Wadden Barometer | Sea water temperature
Figure 1 | NIOZ jetty: 1860-2018 mean annual values for 8AM daily value: temperature
Annual values (red dots) of 08:00 AM temperature recordings at the NIOZ jetty. The black line represents the 10-year moving average. Annual values up to and including 2018.
Sea water temperature
Since 1860, the seawater temperature of the Marsdiep has been measured daily at 08:00 AM, first at Den Helder and since 1947 from the dike near the jetty of the NIOZ Royal Netherlands Institute for Sea Research. This data series is one of the longest running sets of temperature observations in the Netherlands. Since the year 2000, continuous seawater temperature is also being recorded by electrical sensors. The seawater temperature data show considerable variation. The first 30 years were characterised as a period in which the annual average temperature (figure 1, red dots) continually decreased by a total of 1.5° C.
Since about 1890 up until the last 25 years, average temperature (figure 1, black line) varied without a clear trend. Only the last 25 years clearly show a warming of about 1.5°C. So far, 2014 has been the warmest year, with an average water temperature of 12.5°C. In all, 2018 does not stand out as a particularly warm year: despite the 2 heat waves there was also an extremely cold period. But the highest 08:00 AM temperature recorded (since 1982, when all daily values are available) was 23.8°C, measured on the 4th of August 2018. The overall highest temperature measured (since 2000, when 10 second measurements began) was 26.5°C, recorded on the 25th of July 2018, so during the first heatwave of 2018.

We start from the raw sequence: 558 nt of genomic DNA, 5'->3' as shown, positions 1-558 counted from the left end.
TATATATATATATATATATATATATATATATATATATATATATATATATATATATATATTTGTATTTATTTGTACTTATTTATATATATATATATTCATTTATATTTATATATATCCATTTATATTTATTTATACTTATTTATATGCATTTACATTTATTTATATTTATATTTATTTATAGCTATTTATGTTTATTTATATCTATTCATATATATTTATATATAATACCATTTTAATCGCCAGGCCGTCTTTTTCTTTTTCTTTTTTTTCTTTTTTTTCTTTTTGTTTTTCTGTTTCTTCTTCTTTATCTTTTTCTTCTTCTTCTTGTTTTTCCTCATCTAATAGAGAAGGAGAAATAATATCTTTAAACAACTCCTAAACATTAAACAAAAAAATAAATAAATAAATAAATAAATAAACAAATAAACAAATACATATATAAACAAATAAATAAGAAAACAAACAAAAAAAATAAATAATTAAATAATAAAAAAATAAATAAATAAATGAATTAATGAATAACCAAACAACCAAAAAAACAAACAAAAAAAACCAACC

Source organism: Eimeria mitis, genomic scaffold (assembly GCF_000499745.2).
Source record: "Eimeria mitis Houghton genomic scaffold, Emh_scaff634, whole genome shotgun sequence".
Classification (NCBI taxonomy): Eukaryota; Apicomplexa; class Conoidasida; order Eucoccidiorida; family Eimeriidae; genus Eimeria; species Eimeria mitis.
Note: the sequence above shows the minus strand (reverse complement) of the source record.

Figure 2 | NIOZ jetty: 1982-2018 annual signals for mean daily values: temperature
Seasonal mean signal of daily mean temperature measured at the NIOZ jetty over the period 1982-2018. The 2018 values are also shown separately (the blue area indicates the normal variation from the mean). Note that the cold period at the start of 2018 could not be measured in its entirety as the temperature probe was removed from the water to prevent ice damage.
Monitoring MSC Zoe plastics
During the night of 1st to 2nd January 2019, during a north-western storm, the container ship MSC Zoe lost at least 345 containers on the shipping route north of the Wadden Islands.
Rijkswaterstaat (RWS) wants research to be carried out into the possible consequences of the container disaster on the ecosystem of the North Sea and Wadden Sea.The objective of this research is to collect plastics and organisms registered in 2019 that may have ingested plastics in conjunction with existing programmes.
the requested investigation includes:
Plastic waste on and in the water
In combination with long-term Marsdiep mesurements